• Oh no! The perils of pigeon French! I shall add “cul” to my French vocabulary list. You never know when it might come in handy 🙂

  13. Very interesting to hear the view from the other side of the fence… I am bilingual and pride myself on my fairly decent command of the English language, but every now and then, my tongue slips, my accent thickens, my pronouns betray me, and my kids convulse with laughter at their mom’s English.

    • Wonderful! And you have my absolute admiration for being able to speak more than one language fluently! The mistakes make it all much more fun 🙂

  14. Lovely storytelling, particularly liked the Gaviscon for cats conversation! 😆 I also relate to appearing to be dimwitted when it comes to learning new languages, yet fairly skilled at English. I left school with no foreign language skills despite studying French for more than 3 years! For several years my work in the UK brought me into contact with many people from all over the world, yet I picked up less than 5 foreign words. I’ve also managed to travel to Spain, France and Belguim, speaking less than 5 words that weren’t English, I’ve had more trouble communicating in Wales, Scotland or Ireland than elsewhere. 🙄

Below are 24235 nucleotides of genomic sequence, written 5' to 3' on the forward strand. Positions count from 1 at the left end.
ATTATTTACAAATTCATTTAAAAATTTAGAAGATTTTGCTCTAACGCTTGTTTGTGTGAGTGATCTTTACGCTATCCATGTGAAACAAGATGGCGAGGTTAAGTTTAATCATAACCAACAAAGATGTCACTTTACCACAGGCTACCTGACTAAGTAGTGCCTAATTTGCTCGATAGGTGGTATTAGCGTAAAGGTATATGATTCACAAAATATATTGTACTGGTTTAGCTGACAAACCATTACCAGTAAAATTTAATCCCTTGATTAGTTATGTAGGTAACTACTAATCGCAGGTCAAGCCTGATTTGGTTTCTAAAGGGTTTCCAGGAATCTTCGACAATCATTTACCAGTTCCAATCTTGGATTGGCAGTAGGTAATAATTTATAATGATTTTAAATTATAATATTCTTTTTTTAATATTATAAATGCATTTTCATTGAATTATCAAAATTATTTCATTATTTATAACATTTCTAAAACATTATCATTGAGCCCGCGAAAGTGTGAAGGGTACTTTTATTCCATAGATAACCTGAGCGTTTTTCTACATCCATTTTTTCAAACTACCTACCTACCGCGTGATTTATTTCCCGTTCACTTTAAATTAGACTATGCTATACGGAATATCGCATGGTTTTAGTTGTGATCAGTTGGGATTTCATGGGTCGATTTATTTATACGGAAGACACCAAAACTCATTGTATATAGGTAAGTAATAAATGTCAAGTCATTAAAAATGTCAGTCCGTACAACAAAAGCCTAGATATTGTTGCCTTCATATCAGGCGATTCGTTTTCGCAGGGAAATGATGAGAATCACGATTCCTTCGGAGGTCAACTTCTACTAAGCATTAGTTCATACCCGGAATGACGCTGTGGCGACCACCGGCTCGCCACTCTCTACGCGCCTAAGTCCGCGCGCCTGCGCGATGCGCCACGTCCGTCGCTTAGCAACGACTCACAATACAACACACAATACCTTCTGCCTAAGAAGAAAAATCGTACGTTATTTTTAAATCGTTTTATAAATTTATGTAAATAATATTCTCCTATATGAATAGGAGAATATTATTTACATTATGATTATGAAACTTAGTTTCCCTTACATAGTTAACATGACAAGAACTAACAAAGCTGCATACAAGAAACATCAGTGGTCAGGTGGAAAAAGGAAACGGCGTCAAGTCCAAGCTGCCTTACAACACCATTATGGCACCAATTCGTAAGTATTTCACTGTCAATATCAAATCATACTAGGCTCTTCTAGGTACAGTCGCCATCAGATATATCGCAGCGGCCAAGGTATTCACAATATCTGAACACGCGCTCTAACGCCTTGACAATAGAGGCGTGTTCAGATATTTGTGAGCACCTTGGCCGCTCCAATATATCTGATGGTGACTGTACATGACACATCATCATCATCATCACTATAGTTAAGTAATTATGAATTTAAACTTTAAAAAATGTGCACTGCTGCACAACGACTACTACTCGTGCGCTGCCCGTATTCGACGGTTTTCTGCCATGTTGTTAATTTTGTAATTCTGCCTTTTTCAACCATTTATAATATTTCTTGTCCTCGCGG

• Hello Growl Tigger – it’s comforting to come across a fellow monoglot! Just enjoyed a good look around your blog, by the way – loving the nostalgia!

  15. Barbara Backer-Gray

    Hilarious! But . . . they have pubs and a Boots in Dubai?!? How homesick can you possibly be? The best of England with lots of sun. 😉

    • Ooh good point, Barbara… Maybe its because it has got all these elements of home but they’re not quite right it makes it sort of worse… In a way I’d prefer it if it was ‘properly foreign’ 😀

      • Barbara Backer-Gray